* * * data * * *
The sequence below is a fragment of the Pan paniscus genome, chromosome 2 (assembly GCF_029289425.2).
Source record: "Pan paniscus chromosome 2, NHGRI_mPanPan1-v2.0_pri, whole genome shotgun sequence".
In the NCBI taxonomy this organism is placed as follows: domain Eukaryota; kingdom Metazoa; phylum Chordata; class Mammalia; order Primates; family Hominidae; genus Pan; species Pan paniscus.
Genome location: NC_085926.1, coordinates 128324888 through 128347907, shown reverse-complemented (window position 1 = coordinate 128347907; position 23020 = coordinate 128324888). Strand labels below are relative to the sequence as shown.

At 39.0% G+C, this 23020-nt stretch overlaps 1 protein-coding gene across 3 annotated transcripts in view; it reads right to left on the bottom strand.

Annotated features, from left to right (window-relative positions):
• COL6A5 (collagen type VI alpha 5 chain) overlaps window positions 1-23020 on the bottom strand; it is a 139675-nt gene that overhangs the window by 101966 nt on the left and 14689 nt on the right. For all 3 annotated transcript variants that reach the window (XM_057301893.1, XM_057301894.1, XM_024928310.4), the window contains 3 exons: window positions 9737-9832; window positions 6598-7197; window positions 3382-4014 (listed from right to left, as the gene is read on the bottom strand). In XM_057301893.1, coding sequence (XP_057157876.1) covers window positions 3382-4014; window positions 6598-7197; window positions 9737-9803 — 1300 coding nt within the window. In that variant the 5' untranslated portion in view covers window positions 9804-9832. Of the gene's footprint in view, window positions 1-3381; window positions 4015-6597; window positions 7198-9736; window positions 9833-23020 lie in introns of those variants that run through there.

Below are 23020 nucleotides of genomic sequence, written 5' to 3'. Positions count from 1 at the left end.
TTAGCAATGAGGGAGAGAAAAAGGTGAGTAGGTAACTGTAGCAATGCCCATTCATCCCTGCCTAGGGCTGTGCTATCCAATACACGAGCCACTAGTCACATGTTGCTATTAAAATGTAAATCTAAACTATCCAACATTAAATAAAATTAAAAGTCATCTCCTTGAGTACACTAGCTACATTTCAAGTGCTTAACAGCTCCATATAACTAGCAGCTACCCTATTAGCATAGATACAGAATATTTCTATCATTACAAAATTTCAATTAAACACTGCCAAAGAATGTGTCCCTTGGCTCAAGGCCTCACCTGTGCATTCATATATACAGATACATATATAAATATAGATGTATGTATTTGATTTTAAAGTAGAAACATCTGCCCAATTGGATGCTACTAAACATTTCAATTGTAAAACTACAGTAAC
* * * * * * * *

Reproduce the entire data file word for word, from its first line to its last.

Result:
The sequence below is a fragment of the Pan paniscus genome, chromosome 2 (assembly GCF_029289425.2).
Source record: "Pan paniscus chromosome 2, NHGRI_mPanPan1-v2.0_pri, whole genome shotgun sequence".
In the NCBI taxonomy this organism is placed as follows: domain Eukaryota; kingdom Metazoa; phylum Chordata; class Mammalia; order Primates; family Hominidae; genus Pan; species Pan paniscus.
Genome location: NC_085926.1, coordinates 128324888 through 128347907, shown reverse-complemented (window position 1 = coordinate 128347907; position 23020 = coordinate 128324888). Strand labels below are relative to the sequence as shown.

At 39.0% G+C, this 23020-nt stretch overlaps 1 protein-coding gene across 3 annotated transcripts in view; it reads right to left on the bottom strand.

Annotated features, from left to right (window-relative positions):
• COL6A5 (collagen type VI alpha 5 chain) overlaps window positions 1-23020 on the bottom strand; it is a 139675-nt gene that overhangs the window by 101966 nt on the left and 14689 nt on the right. For all 3 annotated transcript variants that reach the window (XM_057301893.1, XM_057301894.1, XM_024928310.4), the window contains 3 exons: window positions 9737-9832; window positions 6598-7197; window positions 3382-4014 (listed from right to left, as the gene is read on the bottom strand). In XM_057301893.1, coding sequence (XP_057157876.1) covers window positions 3382-4014; window positions 6598-7197; window positions 9737-9803 — 1300 coding nt within the window. In that variant the 5' untranslated portion in view covers window positions 9804-9832. Of the gene's footprint in view, window positions 1-3381; window positions 4015-6597; window positions 7198-9736; window positions 9833-23020 lie in introns of those variants that run through there.

Below are 23020 nucleotides of genomic sequence, written 5' to 3'. Positions count from 1 at the left end.
TTAGCAATGAGGGAGAGAAAAAGGTGAGTAGGTAACTGTAGCAATGCCCATTCATCCCTGCCTAGGGCTGTGCTATCCAATACACGAGCCACTAGTCACATGTTGCTATTAAAATGTAAATCTAAACTATCCAACATTAAATAAAATTAAAAGTCATCTCCTTGAGTACACTAGCTACATTTCAAGTGCTTAACAGCTCCATATAACTAGCAGCTACCCTATTAGCATAGATACAGAATATTTCTATCATTACAAAATTTCAATTAAACACTGCCAAAGAATGTGTCCCTTGGCTCAAGGCCTCACCTGTGCATTCATATATACAGATACATATATAAATATAGATGTATGTATTTGATTTTAAAGTAGAAACATCTGCCCAATTGGATGCTACTAAACATTTCAATTGTAAAACTACAGTAAC